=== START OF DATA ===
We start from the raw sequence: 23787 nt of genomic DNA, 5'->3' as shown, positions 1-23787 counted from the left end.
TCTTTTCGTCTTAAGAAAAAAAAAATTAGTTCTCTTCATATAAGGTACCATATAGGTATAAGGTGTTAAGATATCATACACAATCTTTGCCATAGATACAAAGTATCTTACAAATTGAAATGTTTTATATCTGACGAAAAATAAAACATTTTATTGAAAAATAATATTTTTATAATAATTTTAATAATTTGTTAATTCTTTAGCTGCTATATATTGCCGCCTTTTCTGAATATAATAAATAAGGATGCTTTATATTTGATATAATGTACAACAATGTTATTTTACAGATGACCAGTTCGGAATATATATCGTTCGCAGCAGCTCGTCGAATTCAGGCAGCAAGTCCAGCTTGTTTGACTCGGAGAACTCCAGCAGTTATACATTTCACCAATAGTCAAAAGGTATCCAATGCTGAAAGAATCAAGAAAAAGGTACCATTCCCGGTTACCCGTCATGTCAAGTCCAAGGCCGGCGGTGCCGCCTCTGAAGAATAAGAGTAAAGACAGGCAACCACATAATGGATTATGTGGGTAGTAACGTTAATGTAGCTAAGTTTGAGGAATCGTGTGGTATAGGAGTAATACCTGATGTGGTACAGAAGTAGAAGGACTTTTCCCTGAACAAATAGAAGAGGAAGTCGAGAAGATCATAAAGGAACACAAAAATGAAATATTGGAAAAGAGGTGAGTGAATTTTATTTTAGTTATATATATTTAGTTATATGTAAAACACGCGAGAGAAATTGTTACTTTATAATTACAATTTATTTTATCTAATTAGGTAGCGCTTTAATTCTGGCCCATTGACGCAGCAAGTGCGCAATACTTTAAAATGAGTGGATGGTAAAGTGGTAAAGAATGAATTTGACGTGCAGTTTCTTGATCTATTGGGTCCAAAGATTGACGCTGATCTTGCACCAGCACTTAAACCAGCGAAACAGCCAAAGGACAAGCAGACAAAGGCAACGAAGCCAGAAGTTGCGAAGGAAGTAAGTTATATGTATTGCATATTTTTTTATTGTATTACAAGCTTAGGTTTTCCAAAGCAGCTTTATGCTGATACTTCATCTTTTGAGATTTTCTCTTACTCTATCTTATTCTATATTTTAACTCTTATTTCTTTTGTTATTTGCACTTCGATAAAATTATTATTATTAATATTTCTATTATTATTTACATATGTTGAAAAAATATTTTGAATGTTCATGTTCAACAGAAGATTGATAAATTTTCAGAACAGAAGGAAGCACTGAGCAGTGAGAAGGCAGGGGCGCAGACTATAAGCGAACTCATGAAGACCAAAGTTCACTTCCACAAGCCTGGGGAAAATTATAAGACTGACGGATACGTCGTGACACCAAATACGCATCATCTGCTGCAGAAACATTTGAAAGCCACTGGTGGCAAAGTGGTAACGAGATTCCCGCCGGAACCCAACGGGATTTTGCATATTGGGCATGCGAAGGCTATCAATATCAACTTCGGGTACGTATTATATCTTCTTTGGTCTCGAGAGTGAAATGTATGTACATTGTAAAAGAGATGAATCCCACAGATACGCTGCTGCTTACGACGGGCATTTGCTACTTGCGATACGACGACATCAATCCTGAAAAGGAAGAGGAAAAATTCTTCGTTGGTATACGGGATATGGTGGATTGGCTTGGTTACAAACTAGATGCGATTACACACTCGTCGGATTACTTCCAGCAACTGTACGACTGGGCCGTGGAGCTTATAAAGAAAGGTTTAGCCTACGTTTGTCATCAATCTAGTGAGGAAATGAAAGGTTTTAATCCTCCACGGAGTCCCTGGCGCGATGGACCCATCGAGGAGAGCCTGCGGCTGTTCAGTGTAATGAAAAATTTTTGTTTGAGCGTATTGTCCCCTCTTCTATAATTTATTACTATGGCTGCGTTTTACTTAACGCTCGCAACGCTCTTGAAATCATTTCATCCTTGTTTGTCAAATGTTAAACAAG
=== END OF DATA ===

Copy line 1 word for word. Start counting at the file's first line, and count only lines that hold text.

We start from the raw sequence: 23787 nt of genomic DNA, 5'->3' as shown, positions 1-23787 counted from the left end.